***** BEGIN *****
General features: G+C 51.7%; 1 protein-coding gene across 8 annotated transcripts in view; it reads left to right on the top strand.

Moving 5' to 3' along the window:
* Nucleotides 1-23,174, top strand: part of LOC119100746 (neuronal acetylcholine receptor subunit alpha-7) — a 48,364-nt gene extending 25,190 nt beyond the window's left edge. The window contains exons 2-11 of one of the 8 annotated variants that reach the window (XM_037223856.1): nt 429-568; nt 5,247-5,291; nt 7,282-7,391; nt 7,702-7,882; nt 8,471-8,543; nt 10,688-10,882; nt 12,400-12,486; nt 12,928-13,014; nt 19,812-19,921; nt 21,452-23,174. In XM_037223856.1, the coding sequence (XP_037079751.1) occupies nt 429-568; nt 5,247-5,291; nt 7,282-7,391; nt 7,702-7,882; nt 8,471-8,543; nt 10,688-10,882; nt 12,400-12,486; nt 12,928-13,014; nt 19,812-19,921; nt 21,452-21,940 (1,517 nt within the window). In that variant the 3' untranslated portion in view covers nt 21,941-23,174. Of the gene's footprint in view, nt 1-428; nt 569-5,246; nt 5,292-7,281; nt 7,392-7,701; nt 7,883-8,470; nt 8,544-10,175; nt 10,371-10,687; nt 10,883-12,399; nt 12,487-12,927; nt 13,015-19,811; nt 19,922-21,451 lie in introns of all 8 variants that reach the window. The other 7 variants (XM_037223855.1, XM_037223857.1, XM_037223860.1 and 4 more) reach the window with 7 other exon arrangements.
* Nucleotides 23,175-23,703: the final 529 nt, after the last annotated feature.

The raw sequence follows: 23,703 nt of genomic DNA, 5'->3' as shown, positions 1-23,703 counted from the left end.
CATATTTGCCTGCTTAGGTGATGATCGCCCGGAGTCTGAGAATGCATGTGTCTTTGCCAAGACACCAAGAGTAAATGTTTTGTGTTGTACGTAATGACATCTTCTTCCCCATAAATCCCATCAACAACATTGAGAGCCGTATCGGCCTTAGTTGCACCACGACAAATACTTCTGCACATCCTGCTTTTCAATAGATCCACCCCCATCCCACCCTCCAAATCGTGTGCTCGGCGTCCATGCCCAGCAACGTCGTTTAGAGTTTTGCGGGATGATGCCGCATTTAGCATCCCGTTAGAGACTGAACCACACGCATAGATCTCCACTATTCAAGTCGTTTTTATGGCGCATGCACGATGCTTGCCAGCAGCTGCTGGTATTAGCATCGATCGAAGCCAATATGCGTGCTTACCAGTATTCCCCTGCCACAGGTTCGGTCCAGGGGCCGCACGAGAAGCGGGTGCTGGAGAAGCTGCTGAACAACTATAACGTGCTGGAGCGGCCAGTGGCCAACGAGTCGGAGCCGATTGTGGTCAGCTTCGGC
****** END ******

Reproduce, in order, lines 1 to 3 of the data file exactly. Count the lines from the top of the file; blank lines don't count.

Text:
General features: G+C 51.7%; 1 protein-coding gene across 8 annotated transcripts in view; it reads left to right on the top strand.

Moving 5' to 3' along the window:
* Nucleotides 1-23,174, top strand: part of LOC119100746 (neuronal acetylcholine receptor subunit alpha-7) — a 48,364-nt gene extending 25,190 nt beyond the window's left edge. The window contains exons 2-11 of one of the 8 annotated variants that reach the window (XM_037223856.1): nt 429-568; nt 5,247-5,291; nt 7,282-7,391; nt 7,702-7,882; nt 8,471-8,543; nt 10,688-10,882; nt 12,400-12,486; nt 12,928-13,014; nt 19,812-19,921; nt 21,452-23,174. In XM_037223856.1, the coding sequence (XP_037079751.1) occupies nt 429-568; nt 5,247-5,291; nt 7,282-7,391; nt 7,702-7,882; nt 8,471-8,543; nt 10,688-10,882; nt 12,400-12,486; nt 12,928-13,014; nt 19,812-19,921; nt 21,452-21,940 (1,517 nt within the window). In that variant the 3' untranslated portion in view covers nt 21,941-23,174. Of the gene's footprint in view, nt 1-428; nt 569-5,246; nt 5,292-7,281; nt 7,392-7,701; nt 7,883-8,470; nt 8,544-10,175; nt 10,371-10,687; nt 10,883-12,399; nt 12,487-12,927; nt 13,015-19,811; nt 19,922-21,451 lie in introns of all 8 variants that reach the window. The other 7 variants (XM_037223855.1, XM_037223857.1, XM_037223860.1 and 4 more) reach the window with 7 other exon arrangements.